One of the main arguments on the web is that if one extends the volume trends shown by the PIOMAS they suggest that in summer the volume could reach zero by around 2016, e.g.
If you do the same with the winter trends you get a sea ice free state some time in the 2030s! Yet the sun still sets around September and rises in March, that will still happen in the 2030s, so during that cold winter period the ice will still freeze. Remember that this is a statistical extrapolation, so one can't support it by relying on changes one thinks will happen, e.g. Abbot & Tzipperman 2008. The statistics are based upon what's going in the period of data from which the trends are drawn. So for a start I think that if there's something fishy about what that technique says about winter, why trust it about the summer?
What I think(thought?) will happen is that as the ice thins and there is more open water at the end of the melt season, more heat will be vented to the atmosphere, and thence radiated to space. Furthermore
1) No rapid transition to a seasonally sea-ice free state: Because to a degree the enery lost due to atmosphere/space in winter will partially decouple the energy gains in preceding seasons. So whilst there may be drops ultimately there will be a long tail of lower rate of loss, i.e. gradual loss => rapid loss period => gradual loss. As seen in some climate model simulations e.g. Holland 2006.
2) A reduction of the trend in volume loss as the ice transitions to a mainly FY ice mass. i.e. the sea ice is in transition to a mainly FY sea ice state, this doesn't mean a transition to a sea-ice free state is imminent, even though it may seem so.
However I now see evidence which is causing me to doubt my position and wonder if we are indeed on a fast track to a sea-ice free Arctic sometime this decade.
I hate to rely once again on information from Ron Kwok, but his work of ICESat has been ground breaking and provides crucial information about what's going on in the Arctic. At present it seems to me that Cryosat is overstating sea-ice thickness, so I prefer not to use it.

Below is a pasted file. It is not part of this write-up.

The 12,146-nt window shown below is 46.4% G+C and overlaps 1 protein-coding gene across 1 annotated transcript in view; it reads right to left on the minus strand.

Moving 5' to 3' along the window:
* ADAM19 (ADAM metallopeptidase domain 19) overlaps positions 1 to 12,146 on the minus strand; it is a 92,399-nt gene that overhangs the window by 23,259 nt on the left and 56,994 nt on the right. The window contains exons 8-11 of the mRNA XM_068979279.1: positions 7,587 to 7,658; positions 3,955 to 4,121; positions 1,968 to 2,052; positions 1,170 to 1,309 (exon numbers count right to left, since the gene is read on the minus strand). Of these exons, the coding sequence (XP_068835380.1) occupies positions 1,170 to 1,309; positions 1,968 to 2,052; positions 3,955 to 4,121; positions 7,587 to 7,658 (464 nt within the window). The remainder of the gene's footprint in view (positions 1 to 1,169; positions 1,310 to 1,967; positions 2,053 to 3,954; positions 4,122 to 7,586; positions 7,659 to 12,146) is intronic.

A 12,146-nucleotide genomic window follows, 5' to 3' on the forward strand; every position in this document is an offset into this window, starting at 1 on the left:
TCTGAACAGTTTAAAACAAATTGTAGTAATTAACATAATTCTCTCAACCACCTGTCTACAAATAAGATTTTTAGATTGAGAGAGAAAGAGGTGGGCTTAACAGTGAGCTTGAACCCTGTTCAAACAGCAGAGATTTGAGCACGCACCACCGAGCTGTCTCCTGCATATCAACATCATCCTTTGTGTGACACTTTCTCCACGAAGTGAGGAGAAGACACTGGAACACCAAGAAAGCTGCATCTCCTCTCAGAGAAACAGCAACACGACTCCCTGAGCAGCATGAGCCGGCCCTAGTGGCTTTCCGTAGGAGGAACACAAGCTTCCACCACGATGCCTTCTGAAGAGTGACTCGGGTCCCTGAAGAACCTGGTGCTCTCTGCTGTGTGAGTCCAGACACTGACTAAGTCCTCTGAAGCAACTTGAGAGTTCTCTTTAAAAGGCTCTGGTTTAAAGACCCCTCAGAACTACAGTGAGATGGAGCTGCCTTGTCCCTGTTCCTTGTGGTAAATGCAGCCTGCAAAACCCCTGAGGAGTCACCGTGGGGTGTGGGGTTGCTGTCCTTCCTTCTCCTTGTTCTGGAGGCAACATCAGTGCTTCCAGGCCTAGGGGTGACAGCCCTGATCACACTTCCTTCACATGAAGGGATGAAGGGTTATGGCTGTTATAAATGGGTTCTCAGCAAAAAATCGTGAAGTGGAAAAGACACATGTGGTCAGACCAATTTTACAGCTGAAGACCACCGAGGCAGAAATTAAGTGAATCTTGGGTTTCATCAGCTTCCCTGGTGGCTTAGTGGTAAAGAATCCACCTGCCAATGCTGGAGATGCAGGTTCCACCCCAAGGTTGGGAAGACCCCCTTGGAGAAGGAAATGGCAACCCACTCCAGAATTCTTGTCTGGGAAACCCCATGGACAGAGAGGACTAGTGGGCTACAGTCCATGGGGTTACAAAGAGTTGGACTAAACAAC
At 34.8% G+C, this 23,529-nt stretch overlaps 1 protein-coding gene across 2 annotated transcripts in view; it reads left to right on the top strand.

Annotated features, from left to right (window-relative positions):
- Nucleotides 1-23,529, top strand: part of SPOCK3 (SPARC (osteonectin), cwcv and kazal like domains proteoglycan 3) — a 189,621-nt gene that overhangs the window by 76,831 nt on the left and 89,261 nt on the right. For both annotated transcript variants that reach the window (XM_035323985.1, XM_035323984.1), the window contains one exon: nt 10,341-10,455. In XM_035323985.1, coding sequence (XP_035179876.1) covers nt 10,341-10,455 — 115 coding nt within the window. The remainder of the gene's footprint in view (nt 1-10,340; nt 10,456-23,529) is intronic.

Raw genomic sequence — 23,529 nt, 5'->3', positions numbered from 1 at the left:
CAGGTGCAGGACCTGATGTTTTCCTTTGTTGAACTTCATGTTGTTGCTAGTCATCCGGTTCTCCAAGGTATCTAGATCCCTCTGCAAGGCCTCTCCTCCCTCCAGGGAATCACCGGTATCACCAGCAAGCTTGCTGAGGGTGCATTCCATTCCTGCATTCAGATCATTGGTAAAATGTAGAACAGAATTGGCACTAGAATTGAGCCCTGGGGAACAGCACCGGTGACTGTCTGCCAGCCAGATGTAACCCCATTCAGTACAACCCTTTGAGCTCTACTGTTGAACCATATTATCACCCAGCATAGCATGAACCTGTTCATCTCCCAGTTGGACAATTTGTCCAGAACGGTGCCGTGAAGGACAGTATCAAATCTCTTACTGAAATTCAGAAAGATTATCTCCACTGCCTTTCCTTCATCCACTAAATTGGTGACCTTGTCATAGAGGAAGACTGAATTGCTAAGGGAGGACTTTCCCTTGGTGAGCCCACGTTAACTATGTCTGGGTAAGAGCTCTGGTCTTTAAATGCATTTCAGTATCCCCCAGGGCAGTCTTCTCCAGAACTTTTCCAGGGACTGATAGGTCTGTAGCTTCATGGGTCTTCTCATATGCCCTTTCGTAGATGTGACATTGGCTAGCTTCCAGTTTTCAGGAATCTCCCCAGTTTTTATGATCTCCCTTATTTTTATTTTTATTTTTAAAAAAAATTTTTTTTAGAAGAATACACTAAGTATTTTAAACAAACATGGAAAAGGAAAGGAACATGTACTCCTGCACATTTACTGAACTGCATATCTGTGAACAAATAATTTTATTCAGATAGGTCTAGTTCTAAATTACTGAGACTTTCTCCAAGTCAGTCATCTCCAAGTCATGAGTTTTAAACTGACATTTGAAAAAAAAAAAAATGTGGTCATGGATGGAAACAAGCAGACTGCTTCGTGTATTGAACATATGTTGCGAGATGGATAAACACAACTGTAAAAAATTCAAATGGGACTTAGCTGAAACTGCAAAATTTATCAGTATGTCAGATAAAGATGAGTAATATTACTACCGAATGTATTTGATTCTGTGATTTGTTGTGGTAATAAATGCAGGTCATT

This page from Kwok provides a neat summary of the key message from Kwok et al 2009 of the 2003. it's as well to click on the graphic to get a larger copy. Kwok et al 2009 "Thinning and volume loss of the Arctic Ocean sea ice cover: 2003–2008" is referenced in that page, and the publications page is excellent.
Basically what that page from Kwok shows is that the loss of volume has come from the loss of multi-year (MY) sea-ice, not first-year (FY) which has grown to replace the lost MY ice. From my previous post on sea ice thickness this is to be expected in light of the findings of Bitz & Roe: FY ice can grow more quickly than MY, so while MY ice has declined FY sea ice can grow back rapidly in the winter to take it's place. So most of the volume loss as shown by PIOMAS has been from the loss of MY ice volume.
Recently the PIOMAS model volume plot has shown an apparent increase in rate of volume loss.
Piomas Volume anomaly plot, Polar Science Center.
The most recent information from Kwok about MY sea ice is that the decline has levelled in 2008, 2009 & 2010, PDF. This levelling in the loss of MY sea-ice is what I had been expecting. But not at the same time as volume appears to be assuming a steeper rate of decline!
Then there is this year. I've downloaded all of the false-colour Bremmen AMSRE images for July, the critical month in the season as it sets up the ice pack for the rest of the melt. Running them as a slide show is staggering, even though I've followed previous years. The PIOMAS projection for 2011 uses 7 ensemble members that are hindcast with the weather of the past 7 years, the hindcast period runs up to the end of June, forecast from 1 July 2011. So that projection doesn't take into account the losses of July due to clear skies. Furthermore current forecasts imply that an Arctic Dipole type configuration may be about to replace the zonal high pressure, if so this will draw in warmer air from lower lattitudes into the Arctic Basin. A high rate of loss is to be expected now, and the rate will decline shortly: But the area rate will be acting upon a 'circle' of smaller and smaller radius. In terms of previous years we are currently closest to 2007.
Even allowing for the possibly imminent cloudier conditions, I now suspect that years of volume loss combined with the preconditioning of the first 2 weeks of July mean that the Arctic is now set up to meet or exceed the crash of 2007.
Abbott & Tzipperman, 2008, "Sea ice, high-latitude convection, and equable climates." PDF.
Holland, 2006, "Future abrupt reductions in the summer Arctic sea ice." PDF.